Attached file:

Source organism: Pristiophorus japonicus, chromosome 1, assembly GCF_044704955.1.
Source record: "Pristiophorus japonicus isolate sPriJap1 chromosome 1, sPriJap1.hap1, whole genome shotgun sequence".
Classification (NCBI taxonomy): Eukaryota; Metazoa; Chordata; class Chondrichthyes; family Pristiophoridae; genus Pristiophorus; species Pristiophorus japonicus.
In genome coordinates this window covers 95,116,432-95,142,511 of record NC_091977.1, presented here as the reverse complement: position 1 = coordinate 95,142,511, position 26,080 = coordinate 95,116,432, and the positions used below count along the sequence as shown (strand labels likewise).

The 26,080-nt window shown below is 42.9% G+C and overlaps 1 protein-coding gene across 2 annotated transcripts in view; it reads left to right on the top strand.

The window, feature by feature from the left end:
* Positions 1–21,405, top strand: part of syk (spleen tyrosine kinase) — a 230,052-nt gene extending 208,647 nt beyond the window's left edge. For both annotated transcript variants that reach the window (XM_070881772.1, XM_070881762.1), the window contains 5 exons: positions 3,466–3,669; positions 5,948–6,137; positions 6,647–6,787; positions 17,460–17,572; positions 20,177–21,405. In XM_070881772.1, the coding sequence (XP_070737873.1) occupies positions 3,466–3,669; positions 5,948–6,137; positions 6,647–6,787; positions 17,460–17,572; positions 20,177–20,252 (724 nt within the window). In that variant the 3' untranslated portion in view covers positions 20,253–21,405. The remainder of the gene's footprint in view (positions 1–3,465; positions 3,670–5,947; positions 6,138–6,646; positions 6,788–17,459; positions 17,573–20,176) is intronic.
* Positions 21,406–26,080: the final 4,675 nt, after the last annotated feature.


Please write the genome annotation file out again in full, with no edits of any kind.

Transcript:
Source organism: Pristiophorus japonicus, chromosome 1, assembly GCF_044704955.1.
Source record: "Pristiophorus japonicus isolate sPriJap1 chromosome 1, sPriJap1.hap1, whole genome shotgun sequence".
Classification (NCBI taxonomy): Eukaryota; Metazoa; Chordata; class Chondrichthyes; family Pristiophoridae; genus Pristiophorus; species Pristiophorus japonicus.
In genome coordinates this window covers 95,116,432-95,142,511 of record NC_091977.1, presented here as the reverse complement: position 1 = coordinate 95,142,511, position 26,080 = coordinate 95,116,432, and the positions used below count along the sequence as shown (strand labels likewise).

The 26,080-nt window shown below is 42.9% G+C and overlaps 1 protein-coding gene across 2 annotated transcripts in view; it reads left to right on the top strand.

The window, feature by feature from the left end:
* Positions 1–21,405, top strand: part of syk (spleen tyrosine kinase) — a 230,052-nt gene extending 208,647 nt beyond the window's left edge. For both annotated transcript variants that reach the window (XM_070881772.1, XM_070881762.1), the window contains 5 exons: positions 3,466–3,669; positions 5,948–6,137; positions 6,647–6,787; positions 17,460–17,572; positions 20,177–21,405. In XM_070881772.1, the coding sequence (XP_070737873.1) occupies positions 3,466–3,669; positions 5,948–6,137; positions 6,647–6,787; positions 17,460–17,572; positions 20,177–20,252 (724 nt within the window). In that variant the 3' untranslated portion in view covers positions 20,253–21,405. The remainder of the gene's footprint in view (positions 1–3,465; positions 3,670–5,947; positions 6,138–6,646; positions 6,788–17,459; positions 17,573–20,176) is intronic.
* Positions 21,406–26,080: the final 4,675 nt, after the last annotated feature.